Jury trials slated to resume in Montgomery County in November

Published: Sep. 15, 2020 at 6:53 PM CDT
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MONTGOMERY, Ala. (WSFA) - The Alabama Supreme Court’s moratorium on jury trials lifted this week, allowing judicial circuits to resume trials for the first time since March.

In Montgomery, trials will resume in November. Those who receive summons for jury duty can anticipate sizable changes.

Construction will still be underway, changing the front entrance to the building, along with other changes prompted by the pandemic.

“We are following CDC guidelines, and we are following those guidelines to the hilt," explained Circuit Judge Johnny Hardwick.

Jurors will be able to prequalify online. Their arrival times for jury selection will be staggered.

“Now we won’t have to bring a lot of folks down to the courthouse at the same time,” stated Hardwick.  “We’re excited about that aspect, utilizing technology. It’s something we’ve been wanting to do, so if there’s a silver lining to COVID, we get to do that.”

Jurors will be seated in the gallery to allow for social distancing along with ample hand sanitizer, protective equipment and routine sanitation in the courthouse.

Hardwick says with extensive safeguards in place, there’s no reason to dodge this civic duty.

“If you receive a summons and don’t show, I’ve got the ability to ask the sheriff to give you a ride to the courthouse,” Hardwick said.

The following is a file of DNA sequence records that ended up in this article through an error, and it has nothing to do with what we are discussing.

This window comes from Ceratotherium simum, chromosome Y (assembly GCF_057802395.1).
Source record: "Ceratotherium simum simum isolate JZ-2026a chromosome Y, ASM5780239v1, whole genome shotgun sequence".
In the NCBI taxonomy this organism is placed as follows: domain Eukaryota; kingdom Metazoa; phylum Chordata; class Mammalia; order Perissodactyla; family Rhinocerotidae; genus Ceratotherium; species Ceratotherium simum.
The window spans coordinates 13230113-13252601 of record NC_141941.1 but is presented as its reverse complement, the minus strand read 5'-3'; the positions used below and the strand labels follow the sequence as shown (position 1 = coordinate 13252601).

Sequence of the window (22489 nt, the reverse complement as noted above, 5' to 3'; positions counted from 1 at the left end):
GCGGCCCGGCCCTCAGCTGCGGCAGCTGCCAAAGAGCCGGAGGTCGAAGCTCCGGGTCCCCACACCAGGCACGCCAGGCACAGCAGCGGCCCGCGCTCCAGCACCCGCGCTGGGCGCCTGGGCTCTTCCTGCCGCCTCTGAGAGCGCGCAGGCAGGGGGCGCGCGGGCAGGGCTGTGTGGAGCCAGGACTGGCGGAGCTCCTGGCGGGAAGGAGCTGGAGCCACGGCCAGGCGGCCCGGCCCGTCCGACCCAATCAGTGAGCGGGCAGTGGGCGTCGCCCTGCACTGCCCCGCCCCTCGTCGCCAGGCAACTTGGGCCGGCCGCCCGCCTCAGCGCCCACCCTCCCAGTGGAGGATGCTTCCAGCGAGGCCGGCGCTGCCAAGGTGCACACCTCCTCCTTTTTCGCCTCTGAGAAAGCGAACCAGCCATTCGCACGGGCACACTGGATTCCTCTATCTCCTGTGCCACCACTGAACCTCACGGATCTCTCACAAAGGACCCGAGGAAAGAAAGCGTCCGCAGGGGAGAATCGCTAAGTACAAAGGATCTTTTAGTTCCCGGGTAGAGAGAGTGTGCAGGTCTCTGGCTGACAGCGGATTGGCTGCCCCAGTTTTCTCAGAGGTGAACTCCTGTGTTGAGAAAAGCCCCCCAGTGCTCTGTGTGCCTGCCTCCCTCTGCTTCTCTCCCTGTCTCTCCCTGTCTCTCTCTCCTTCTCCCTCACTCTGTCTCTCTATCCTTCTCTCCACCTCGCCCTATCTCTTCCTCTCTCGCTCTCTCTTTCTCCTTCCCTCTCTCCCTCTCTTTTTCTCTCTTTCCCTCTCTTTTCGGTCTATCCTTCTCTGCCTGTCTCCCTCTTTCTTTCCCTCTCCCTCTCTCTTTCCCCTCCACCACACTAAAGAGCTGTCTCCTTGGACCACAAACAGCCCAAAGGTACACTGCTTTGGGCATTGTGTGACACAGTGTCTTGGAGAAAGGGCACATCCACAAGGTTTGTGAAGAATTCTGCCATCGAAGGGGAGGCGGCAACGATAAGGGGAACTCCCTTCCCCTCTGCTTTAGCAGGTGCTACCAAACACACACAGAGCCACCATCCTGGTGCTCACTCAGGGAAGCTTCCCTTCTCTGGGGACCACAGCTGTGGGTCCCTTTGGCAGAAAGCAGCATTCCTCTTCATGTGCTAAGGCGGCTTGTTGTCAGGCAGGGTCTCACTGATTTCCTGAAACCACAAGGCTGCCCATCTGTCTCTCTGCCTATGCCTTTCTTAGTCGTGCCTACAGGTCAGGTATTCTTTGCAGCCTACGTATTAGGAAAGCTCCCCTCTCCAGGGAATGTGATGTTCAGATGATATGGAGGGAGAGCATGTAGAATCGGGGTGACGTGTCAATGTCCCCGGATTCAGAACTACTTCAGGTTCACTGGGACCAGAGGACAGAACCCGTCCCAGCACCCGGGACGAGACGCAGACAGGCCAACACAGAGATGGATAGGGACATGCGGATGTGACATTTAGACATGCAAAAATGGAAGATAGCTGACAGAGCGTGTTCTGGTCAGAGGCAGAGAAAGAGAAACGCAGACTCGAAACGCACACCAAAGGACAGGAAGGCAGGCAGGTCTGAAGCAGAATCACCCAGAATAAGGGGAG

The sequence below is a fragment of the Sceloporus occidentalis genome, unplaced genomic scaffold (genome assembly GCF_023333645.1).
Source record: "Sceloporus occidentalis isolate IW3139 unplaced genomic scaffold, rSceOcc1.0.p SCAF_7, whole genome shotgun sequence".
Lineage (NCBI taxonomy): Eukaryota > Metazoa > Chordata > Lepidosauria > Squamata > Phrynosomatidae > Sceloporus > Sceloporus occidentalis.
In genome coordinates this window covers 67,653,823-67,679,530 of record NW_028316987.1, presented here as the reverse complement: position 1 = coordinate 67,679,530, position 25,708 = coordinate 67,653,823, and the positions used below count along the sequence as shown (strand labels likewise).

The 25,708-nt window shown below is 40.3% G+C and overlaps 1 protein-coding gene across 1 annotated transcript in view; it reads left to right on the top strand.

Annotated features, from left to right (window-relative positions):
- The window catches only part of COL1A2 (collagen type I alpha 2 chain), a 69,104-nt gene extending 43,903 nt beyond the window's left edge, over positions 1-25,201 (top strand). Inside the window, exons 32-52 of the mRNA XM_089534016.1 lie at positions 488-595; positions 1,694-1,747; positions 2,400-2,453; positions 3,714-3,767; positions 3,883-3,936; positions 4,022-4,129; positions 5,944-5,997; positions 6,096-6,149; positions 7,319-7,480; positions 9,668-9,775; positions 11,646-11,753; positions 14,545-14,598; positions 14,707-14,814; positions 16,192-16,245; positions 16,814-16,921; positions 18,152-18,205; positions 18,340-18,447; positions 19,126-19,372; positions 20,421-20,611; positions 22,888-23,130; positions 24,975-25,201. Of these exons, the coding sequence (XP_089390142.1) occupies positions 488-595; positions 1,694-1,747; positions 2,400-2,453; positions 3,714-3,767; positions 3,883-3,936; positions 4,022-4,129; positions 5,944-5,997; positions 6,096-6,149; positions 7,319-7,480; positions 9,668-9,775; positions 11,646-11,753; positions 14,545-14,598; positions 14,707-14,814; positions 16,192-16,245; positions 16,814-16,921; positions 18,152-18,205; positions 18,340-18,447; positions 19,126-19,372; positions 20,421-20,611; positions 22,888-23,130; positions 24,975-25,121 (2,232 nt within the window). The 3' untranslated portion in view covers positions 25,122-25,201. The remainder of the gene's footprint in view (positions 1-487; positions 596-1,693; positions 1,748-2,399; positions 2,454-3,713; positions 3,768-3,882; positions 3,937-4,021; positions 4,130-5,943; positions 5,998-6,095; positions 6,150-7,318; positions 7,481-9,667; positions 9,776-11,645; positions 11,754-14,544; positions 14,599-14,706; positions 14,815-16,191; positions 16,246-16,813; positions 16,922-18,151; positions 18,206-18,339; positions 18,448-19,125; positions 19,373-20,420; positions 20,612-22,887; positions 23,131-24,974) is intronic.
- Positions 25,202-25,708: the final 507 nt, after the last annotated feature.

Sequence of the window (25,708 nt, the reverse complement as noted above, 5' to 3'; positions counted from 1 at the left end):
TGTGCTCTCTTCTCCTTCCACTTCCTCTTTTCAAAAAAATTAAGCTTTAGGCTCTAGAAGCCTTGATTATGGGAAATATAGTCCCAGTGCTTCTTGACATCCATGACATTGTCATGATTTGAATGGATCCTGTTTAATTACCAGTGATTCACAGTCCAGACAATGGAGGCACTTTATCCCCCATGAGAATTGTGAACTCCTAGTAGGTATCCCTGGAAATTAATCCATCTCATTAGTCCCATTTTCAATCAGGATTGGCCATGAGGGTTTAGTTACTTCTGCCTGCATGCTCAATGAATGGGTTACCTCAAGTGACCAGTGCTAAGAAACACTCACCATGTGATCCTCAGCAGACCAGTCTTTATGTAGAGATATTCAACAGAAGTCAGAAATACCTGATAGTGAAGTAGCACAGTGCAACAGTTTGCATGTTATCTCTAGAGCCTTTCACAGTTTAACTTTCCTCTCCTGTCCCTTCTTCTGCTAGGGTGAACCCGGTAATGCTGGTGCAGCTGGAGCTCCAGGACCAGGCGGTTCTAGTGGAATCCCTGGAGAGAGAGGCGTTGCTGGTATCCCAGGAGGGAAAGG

As for the order of the cases, nine murder trials are scheduled for both November and December. Some are at least 3 years old.

“We are going to start with homicide cases,” explained District Attorney Daryl Bailey. “We have already got homicide cases selected that we are going to try this calendar year. It’s going to take us a while to catch up.”

Bailey says 2,000 cases are waiting to go before a grand jury, which resumes next week for the first time in five months. The cases that are indicted will already add to the growing case backlog.

“You hear people complain about crime in the city and all these things going on, this is an opportunity for them to come and have a voice in the court system,” Bailey explained. “Whether they find someone guilty or not guilty, that’s their voice. It’s so, so important. We can’t live like this with the cases being backlogged.”

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